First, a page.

As the country is caught between rising child obesity on one hand and malnutrition on the other, a third challenge that is rapidly emerging is the micronutrient deficiency in children due to wrong eating habits.
Addressing a Facebook Live session for the parents of Ryan Group of Institutions recently, Priya Karkera, Head of Nutrition at Fitterfly – that assesses nutrition and fitness in children, in an interactive session with parents pointed out that child obesity is going to rise at an alarming rate from 76 million to 91 million by the year 2025.
Stressing upon the need for balance diet with adequate intake of protein, carbohydrate including calcium, iron and micro-nutrients like Omega-III that is required for the child’s immunity and brain development, Karkera said, “If the child is able to consume home-made preparation, he can be kept away from packaged food as also from supplements, unless there is a medical advice.”
“Serve fewer options of food to your children so that they can choose wisely. More options will lead to confusion. A proper diet with protein and fibre may help the child stay fit, but without physical fitness, it may not be 100 percent complete,” she said.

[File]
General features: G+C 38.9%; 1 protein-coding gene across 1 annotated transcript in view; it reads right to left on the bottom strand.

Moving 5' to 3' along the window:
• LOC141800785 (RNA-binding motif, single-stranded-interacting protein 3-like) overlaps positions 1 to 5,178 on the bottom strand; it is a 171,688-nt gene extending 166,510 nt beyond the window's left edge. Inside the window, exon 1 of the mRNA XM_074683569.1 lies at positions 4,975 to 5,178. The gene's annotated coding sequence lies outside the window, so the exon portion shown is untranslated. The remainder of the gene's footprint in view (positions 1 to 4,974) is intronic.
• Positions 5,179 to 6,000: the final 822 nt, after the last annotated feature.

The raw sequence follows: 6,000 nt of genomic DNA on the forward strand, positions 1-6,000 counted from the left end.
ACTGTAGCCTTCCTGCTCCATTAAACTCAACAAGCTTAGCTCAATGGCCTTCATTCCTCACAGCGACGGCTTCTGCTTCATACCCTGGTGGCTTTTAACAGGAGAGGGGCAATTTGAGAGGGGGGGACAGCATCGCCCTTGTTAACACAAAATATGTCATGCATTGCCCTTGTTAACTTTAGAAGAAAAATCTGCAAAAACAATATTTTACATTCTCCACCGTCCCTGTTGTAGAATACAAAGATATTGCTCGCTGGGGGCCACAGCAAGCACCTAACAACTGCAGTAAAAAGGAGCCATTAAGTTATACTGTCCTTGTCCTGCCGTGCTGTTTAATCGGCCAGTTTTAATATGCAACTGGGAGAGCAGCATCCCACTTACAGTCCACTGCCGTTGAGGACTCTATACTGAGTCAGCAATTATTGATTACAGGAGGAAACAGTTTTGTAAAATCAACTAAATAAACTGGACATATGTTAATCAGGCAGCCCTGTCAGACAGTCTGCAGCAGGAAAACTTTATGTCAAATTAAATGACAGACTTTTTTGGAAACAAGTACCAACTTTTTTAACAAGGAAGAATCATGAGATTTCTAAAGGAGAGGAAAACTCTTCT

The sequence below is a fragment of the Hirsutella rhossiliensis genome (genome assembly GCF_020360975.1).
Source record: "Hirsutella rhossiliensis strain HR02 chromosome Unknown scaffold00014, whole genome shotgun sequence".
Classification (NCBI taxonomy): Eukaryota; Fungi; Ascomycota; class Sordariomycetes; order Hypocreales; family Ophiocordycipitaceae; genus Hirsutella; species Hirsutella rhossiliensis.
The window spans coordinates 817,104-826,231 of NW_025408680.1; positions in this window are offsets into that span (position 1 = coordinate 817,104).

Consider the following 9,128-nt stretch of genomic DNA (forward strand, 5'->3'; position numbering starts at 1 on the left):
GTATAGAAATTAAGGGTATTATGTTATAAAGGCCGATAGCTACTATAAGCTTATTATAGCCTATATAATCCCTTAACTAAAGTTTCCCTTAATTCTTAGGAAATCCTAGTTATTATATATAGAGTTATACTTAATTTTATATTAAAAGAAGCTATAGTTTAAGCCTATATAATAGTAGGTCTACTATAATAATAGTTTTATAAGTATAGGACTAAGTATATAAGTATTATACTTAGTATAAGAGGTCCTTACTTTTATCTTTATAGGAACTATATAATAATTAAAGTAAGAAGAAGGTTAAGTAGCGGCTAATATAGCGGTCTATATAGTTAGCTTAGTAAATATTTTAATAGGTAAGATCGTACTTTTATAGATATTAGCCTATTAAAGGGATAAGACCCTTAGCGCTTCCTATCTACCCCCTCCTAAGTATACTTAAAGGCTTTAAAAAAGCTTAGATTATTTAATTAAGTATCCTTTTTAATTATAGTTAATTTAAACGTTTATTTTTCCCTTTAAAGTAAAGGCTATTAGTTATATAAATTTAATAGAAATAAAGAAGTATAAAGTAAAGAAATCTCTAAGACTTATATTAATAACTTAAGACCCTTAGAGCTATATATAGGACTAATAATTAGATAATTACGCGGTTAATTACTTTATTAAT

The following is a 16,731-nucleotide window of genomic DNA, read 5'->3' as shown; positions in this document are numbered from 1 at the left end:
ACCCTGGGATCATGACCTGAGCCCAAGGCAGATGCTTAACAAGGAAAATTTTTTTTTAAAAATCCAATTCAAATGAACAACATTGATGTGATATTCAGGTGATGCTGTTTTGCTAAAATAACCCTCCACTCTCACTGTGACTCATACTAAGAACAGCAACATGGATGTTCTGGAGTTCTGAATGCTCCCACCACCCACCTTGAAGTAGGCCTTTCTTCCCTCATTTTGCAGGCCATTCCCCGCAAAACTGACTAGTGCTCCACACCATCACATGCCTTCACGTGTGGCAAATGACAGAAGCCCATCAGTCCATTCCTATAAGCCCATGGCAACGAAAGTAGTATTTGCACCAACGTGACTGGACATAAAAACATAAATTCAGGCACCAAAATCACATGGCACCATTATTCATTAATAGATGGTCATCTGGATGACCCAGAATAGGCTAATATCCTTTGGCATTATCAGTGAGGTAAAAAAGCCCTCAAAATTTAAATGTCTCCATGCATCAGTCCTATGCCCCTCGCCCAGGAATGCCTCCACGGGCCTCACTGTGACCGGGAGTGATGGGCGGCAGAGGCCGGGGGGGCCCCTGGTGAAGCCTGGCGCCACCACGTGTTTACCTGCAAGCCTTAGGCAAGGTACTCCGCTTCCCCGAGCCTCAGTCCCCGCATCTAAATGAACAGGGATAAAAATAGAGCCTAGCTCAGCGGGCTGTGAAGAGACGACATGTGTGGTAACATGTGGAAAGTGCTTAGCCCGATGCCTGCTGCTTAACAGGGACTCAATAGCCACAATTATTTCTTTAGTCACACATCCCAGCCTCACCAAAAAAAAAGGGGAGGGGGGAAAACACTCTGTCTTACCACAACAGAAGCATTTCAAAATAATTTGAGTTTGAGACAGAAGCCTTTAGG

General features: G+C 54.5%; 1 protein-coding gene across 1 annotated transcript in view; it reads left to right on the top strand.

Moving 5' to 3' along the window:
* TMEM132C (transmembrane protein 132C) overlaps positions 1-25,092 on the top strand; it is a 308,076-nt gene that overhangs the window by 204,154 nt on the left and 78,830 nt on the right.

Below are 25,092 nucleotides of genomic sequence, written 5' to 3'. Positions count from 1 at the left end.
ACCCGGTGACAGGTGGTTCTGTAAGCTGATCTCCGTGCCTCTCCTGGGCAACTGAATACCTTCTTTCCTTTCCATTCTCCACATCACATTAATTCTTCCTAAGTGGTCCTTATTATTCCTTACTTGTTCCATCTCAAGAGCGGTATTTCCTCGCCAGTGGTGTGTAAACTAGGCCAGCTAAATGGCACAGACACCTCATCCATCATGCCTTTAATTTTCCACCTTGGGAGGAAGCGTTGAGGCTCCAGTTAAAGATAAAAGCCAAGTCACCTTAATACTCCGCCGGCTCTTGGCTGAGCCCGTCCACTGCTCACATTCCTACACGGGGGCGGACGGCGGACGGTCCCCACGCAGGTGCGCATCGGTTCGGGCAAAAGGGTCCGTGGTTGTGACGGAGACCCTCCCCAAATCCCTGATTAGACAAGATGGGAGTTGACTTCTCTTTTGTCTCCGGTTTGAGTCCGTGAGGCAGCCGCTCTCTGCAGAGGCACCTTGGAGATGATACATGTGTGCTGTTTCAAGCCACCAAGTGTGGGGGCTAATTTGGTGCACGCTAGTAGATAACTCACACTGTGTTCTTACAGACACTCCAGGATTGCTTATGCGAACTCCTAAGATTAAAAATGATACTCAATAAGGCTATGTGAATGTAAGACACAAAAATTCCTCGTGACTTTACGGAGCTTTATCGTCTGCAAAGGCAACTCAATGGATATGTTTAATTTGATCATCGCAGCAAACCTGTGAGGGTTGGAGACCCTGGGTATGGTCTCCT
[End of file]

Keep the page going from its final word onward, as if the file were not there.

Stating that we have poverty amid plenty with several eating options available, the trend of increasing impulse eating after having dinner among children is on the rise as homes are filled with stocks of four pots of variety of biscuits or snacks.
Encouraging kids to opt for physical activity, Karkera pointed out that parents must ensure that that the children indulge in physical activity and not get addicted to games on mobile apps.
Karkera also cautioned the parents to avoid opting for change in diet on hearsay and self-practising without proper consultation with a good nutritionist. Skipping a breakfast can make a child uncomfortable and drastic change in eating habits can be dangerous. Breakfast is breaking the fast as one consumes it after eight hours with dinner being the last meal and hence it must have a combination of carbohydrate and a good amount of biological value protein.
Appreciating Karkera’s advice at the FB Live session, Neti Srinivasan, chief operating officer of Ryan Group of Institutions, said, “Physical health along with mental health is a core area that we as a school are critically trying to address among our students as much teaching them academics. While sports and physical education is part of the school curriculum, we also want to guide the parents of these children in imparting a balance diet to keep them agile and fit.”Posted in Campus